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The Industry of Art: Renaissance & Baroque Patrons, Artists, 
Objects & Consumers

30 Credits

This course looks at the development of European art from c.1300-1650, with a particular emphasis on Italy.

Structured in a broadly chronological sequence, each lecture will explore different art historical themes and consider the factors that shaped artistic production, focusing on the patrons, artists,objects and consumers of works of art of the period.

By looking at a range of media, this course will examine why some genres became more popular than others, and discuss how this can be seen to reflect the taste and values of the day.

The course will be roughly divided into two parts; the first part will examine previous assumptions regarding the origins and accomplishments of what is commonly referred to as ‘The Renaissance’, and will question the extent to which art produced in Italy between 1300 and 1550 can be characterized primarily in terms of rebirth and innovation. As well as considering the works themselves, the lectures will discuss various texts that help explain how the idea of a ‘Renaissance’ came into being, and demonstrate how its values still frame our understanding of western art and conditions our interpretation of art from other cultures.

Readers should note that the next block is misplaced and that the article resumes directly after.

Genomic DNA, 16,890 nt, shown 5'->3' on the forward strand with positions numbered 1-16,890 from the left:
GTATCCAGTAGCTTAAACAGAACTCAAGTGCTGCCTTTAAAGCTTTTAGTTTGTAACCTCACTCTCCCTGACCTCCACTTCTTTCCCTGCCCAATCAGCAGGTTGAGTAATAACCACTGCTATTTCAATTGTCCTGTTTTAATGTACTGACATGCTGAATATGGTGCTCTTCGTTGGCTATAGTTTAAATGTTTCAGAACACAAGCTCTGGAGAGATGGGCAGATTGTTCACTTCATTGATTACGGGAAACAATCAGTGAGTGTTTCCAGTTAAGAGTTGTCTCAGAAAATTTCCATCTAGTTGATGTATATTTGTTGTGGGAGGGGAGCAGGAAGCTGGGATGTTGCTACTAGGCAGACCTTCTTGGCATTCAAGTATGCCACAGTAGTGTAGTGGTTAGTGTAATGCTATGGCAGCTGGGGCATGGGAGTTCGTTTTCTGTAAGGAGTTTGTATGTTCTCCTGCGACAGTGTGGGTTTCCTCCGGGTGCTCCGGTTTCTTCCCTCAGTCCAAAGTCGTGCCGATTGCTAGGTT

The second part will look at the aftermath of this period of art history and consider how, following the Reformation, there was the development of new genres; scenes of everyday life, landscape and still life painting. We will also discuss the rise in artistic self-consciousness, the social ambition of artists, and the emergence of new media such as printmaking.

Several of the classes will take place in museums and galleries and some selected works will be examined in detail, to understand exactly how iconography and materials were used by artists and patrons to convey particular meanings.

As a basis for conducting their own research, students will be introduced to primary sources of evidence that can help in reconstructing the original appearance and function of a work of art.

Consideration will also be given to issues of display, and the often controversial implications of restoration and/or conservation will be discussed.